Over the last 20 years, two keywords in drug development have been “speed” and “innovation.” Going forward, “the patient voice,” “data quality” and “evidence generation” must be added to that list.
There is a raging debate over the level of evidence expected to first introduce a treatment to patients. Some argue for less data followed by post-approval follow-up, others for more adaptive clinical trial designs and end-point modification driven by patient-focused drug development and use of real-world evidence. The transition in the regulatory framework is happening in front of our eyes.
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The uniqueness of the debate is that it is not entirely over the clinical trial design or robustness of the clinical data, or other traditional criteria — it’s about failing to approve a drug that actually works. Is this a new regulatory standard? What does it mean? How is it defined and measured? In the past, regulators have been accused of embracing ambiguity to allow them flexibility to deny approvals — can we now expect similar regulatory ambiguity that results in unanticipated approvals?
This evolving approach to data, uncertainty and evidence generation is accessible in the Food and Drug Administration’s actions relative to the Merck & Co. product Keytruda. In May 2017, the FDA issued a press release announcing that it had “… granted accelerated approval to a treatment for patients whose cancers have a specific genetic feature (biomarker). This is the first time the agency has approved a cancer treatment based on a common biomarker rather than the location in the body where the tumor originated.”
Is the FDA approving drugs too fast or not fast enough? Is it demanding too much data or not enough? There isn’t any dearth of commentary supporting either proposition. There is, however, no evidence to support the sound bite that the FDA is approving “everything,” or that every product that requests an expedited pathway receives it, or that “all” those that do receive an expedited pathway designation get approved, or that every product that does reach the market via an expedited approval is in some way more dangerous than other medicines.
In short – don’t believe the hype. Some particulars:
— An analysis of every product (364) requesting a Breakthrough Therapy designation from July 2012 to June 2016 shows that the Center for Drug Evaluation and Research granted 133 (37 percent) of those requests, denied 182 (50 percent), and the sponsor withdrew its request 49 times (13 percent) before the agency made a decision. Hardly a regulatory carte blanche.
— In 2013, the first full year of the Breakthrough designation, the FDA approved three new drugs, 14 in 2014 and nine in 2015. Hardly an onslaught of new medicines.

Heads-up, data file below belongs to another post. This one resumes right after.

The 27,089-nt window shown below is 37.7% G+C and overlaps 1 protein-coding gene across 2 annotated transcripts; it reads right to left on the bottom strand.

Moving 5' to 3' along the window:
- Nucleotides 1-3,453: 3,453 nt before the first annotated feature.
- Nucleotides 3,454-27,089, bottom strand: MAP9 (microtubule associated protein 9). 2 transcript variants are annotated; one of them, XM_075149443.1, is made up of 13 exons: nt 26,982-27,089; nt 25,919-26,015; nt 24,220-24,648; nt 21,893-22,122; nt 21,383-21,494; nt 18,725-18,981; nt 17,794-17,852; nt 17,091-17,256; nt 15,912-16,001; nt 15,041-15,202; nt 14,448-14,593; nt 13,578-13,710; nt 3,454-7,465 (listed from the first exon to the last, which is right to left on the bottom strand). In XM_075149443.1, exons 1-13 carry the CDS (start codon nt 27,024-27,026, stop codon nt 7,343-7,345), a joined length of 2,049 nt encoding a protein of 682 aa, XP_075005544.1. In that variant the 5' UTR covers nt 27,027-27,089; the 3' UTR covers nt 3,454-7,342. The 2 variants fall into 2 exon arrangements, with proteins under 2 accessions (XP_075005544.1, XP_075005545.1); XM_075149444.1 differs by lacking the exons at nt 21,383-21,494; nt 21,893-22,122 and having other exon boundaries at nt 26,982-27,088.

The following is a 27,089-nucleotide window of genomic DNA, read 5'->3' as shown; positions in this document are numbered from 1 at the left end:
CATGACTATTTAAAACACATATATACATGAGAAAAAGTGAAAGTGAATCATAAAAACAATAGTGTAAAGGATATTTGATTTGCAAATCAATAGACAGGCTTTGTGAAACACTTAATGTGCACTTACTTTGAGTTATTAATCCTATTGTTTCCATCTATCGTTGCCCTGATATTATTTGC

— Among 22 drugs with 24 indications granted accelerated approval by the FDA from 2009-2013, efficacy was often confirmed in post-approval trials a minimum of three years after approval, although confirmatory trials and preapproval trials had similar design elements, including reliance on surrogate measures as outcomes.
Unsafe? Not effective? Dangerous? A new “wild west” FDA? No.
In “Balancing the Need for Access With the Imperative for Empirical Evidence of Benefit and Risk,” a recent editorial in the Journal of the American Medical Association, former FDA Commissioner Robert Califf wrote, “substantial progress in balancing safety with access to effective therapies will come from systemic changes in the ecosystem rather than incremental modifications made by imposing more severe demands on individual products.”
New ways of understanding and interpreting how data evolves over time upend the traditional frame of regulatory stasis and introduce the opportunity for a much more dynamic understanding of a medicines benefits and risks that extends far beyond what is understood at approval. Such a mindset opens up the opportunity to embrace a more 21st-century approach to the regulation of health care technologies.
New science and the strategies and tactics to incorporate them into regulatory thinking do not mean a free pass for bad science. What it does mean is that the FDA (and from the highest levels) is rightly embracing regulatory dimensionality, a combination of scrupulous review processes and pragmatism. Together with a recalibrated sense of regulatory velocity (speed + accuracy + public health need), it’s the agency’s next step toward a more entrepreneurial regulatory attitude — the FDA as innovation accelerator.
Policies and regulations that seek to limit risk are often shaped by the immediate fear of sensational events. This perspective is commonly called “the precautionary principle,” which in various forms asserts that unless innovators can demonstrate that a new technology is risk-free, it should not be allowed into the marketplace.
Moreover, any product that could possibly be dangerous at any level should be strictly and severely regulated. In reality, this punishes patients and stymies innovation. There is never a medicine that is 100 percent safe.
Nobel Prize laureate Joshua Lederberg once observed that the failure of regulatory, legal and political institutions to integrate scientific advances into risk selection and assessment was the most important barrier to improved public health.
According to Lederberg, “the precedents affecting the long-term rationale of social policy will be set, not on the basis of well-debated principles, but on the accidents of the first advertised examples.”
When it comes to regulatory science and the broader issues facing the FDA, there will always be significant gradations of nuance and ambiguity. “Predictability” is a trail that regulator and regulated must blaze together sometimes heroically and at other times with greater caution.
Peter J. Pitts, a former FDA associate commissioner, is president of the Center for Medicine in the Public Interest.
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